Christine Lagarde: Facing down worldwide recession

Thrust into the breach during one of the worst economic crises in decades, Christine Lagarde, the new head of the IMF, has become one of the world's most powerful women

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Logan: And no second thoughts about taking this?

Lagarde: No. No regret, ever.

Inside the decidedly gloomy auditorium, Lagarde delivered some of those unpleasant truths.

[Lagarde: There are dark clouds over Europe and there is huge uncertainty in the United States.]

Uncertainty fueled by the turmoil in Greece, whose debt crisis threatened to bring down the rest of Europe. Lagarde played a critical role in forging a late-night deal to keep Greece from defaulting on its debt - at least for the moment. Then she turned to Italy, whose economy and debt problem are even larger. At the G20 summit earlier this month, she helped persuade the dysfunctional Italian government to accept IMF monitoring of its finances.

Logan: Do you think you could describe the IMF as a kind of financial fireman?

Lagarde: It's a fire brigade sometimes when there is a crisis. You know, we try to put out the fire. And we do so with rules and funds available that are always paid back. In other words, we say to a country, 'We will lend you money. We will support you. We will help you get out of that crisis. But you have to fix your problems.'

The IMF, with 187 member countries, is based in Washington, D.C. It sits on a fund of $842 billion. But that's not nearly enough to meet the potential needs of all the countries in Europe facing crippling debt. The U.S., the IMF's biggest contributor, is reluctant to put up any more money to bail out Europe. But member countries like Russia and China - that are flush with cash - have indicated they may be willing to help.

Lagarde: Letting Europe down is going to mean, if it was to happen, major consequences and negative consequences on many other economies, including the United States of America. Twenty percent of U.S. exports go to Europe. There is a very strong linkage between U.S. banks and European banks. There are plenty of European employees that are employed by U.S. companies, and there are plenty of U.S. employees that are employed by European companies.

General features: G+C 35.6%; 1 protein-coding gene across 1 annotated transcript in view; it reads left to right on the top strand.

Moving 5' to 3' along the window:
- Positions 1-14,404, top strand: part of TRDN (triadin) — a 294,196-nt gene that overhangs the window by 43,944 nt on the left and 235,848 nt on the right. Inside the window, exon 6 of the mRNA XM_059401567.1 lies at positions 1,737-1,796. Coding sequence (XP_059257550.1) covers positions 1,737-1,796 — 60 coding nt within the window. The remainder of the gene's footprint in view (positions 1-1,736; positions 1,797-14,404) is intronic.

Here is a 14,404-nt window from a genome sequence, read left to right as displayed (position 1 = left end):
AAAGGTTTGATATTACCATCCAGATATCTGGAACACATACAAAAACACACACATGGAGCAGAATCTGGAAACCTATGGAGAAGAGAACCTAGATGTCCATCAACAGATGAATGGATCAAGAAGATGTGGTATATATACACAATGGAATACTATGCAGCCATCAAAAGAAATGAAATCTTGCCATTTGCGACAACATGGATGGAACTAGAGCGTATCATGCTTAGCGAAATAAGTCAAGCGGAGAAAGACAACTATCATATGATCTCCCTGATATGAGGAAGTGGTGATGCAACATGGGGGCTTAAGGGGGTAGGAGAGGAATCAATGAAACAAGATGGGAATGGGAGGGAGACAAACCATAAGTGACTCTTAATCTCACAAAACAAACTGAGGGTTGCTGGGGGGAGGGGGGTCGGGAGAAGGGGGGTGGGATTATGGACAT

Before Christine Lagarde's arrival in July, the IMF had a long-held reputation as something of a "boys' club."

Logan: The most obvious thing when you look at these walls is that it's all men up there, as the past directors of the IMF.

Lagarde: Quite right. Yes.

Logan: In lots of the things that you've done you've been the first woman. Does it matter to you? Is it important?

Lagarde: Well, what matters to me is that I'm not the last one.

Lagarde's success can be traced back to her life as a young girl in the port city of Le Havre in Normandy. She grew up in this house, the oldest of four and the only girl. Her parents were academics and home life was steeped in books and music - an idyllic childhood that changed dramatically when her father died after a long battle with ALS, Lou Gehrig's disease.

Logan: You were young when he died.

Lagarde: Yeah, I was 16.

Logan: So that must have been extremely difficult.

Lagarde: It was tough on all of us. My mother was young. She continued being strict and very demanding.

Logan: What kind of influence do you think your mother had on you?